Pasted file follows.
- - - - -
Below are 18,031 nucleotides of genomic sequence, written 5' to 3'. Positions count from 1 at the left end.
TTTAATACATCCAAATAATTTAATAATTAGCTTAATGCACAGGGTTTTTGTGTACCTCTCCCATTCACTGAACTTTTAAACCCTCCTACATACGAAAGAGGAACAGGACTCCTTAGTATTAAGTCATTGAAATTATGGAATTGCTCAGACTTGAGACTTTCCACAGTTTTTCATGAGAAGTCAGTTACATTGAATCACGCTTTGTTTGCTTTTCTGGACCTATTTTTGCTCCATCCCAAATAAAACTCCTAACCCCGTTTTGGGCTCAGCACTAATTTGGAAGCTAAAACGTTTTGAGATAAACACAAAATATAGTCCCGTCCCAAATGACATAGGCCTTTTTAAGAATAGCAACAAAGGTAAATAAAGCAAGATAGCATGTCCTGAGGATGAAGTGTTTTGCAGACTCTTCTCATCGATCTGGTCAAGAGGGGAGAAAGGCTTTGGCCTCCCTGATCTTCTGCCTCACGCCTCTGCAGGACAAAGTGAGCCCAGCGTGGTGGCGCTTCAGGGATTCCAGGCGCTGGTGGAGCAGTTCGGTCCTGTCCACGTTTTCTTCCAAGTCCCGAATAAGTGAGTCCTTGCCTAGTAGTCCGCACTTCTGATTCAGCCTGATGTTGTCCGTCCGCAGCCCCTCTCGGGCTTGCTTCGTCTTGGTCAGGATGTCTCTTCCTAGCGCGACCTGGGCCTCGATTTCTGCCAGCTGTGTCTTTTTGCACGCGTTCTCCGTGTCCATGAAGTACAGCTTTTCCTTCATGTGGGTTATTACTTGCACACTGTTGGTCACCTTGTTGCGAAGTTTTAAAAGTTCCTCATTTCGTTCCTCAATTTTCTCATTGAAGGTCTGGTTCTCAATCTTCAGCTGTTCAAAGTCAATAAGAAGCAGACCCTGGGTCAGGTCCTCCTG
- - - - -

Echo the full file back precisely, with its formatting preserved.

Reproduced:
Below are 18,031 nucleotides of genomic sequence, written 5' to 3'. Positions count from 1 at the left end.
TTTAATACATCCAAATAATTTAATAATTAGCTTAATGCACAGGGTTTTTGTGTACCTCTCCCATTCACTGAACTTTTAAACCCTCCTACATACGAAAGAGGAACAGGACTCCTTAGTATTAAGTCATTGAAATTATGGAATTGCTCAGACTTGAGACTTTCCACAGTTTTTCATGAGAAGTCAGTTACATTGAATCACGCTTTGTTTGCTTTTCTGGACCTATTTTTGCTCCATCCCAAATAAAACTCCTAACCCCGTTTTGGGCTCAGCACTAATTTGGAAGCTAAAACGTTTTGAGATAAACACAAAATATAGTCCCGTCCCAAATGACATAGGCCTTTTTAAGAATAGCAACAAAGGTAAATAAAGCAAGATAGCATGTCCTGAGGATGAAGTGTTTTGCAGACTCTTCTCATCGATCTGGTCAAGAGGGGAGAAAGGCTTTGGCCTCCCTGATCTTCTGCCTCACGCCTCTGCAGGACAAAGTGAGCCCAGCGTGGTGGCGCTTCAGGGATTCCAGGCGCTGGTGGAGCAGTTCGGTCCTGTCCACGTTTTCTTCCAAGTCCCGAATAAGTGAGTCCTTGCCTAGTAGTCCGCACTTCTGATTCAGCCTGATGTTGTCCGTCCGCAGCCCCTCTCGGGCTTGCTTCGTCTTGGTCAGGATGTCTCTTCCTAGCGCGACCTGGGCCTCGATTTCTGCCAGCTGTGTCTTTTTGCACGCGTTCTCCGTGTCCATGAAGTACAGCTTTTCCTTCATGTGGGTTATTACTTGCACACTGTTGGTCACCTTGTTGCGAAGTTTTAAAAGTTCCTCATTTCGTTCCTCAATTTTCTCATTGAAGGTCTGGTTCTCAATCTTCAGCTGTTCAAAGTCAATAAGAAGCAGACCCTGGGTCAGGTCCTCCTG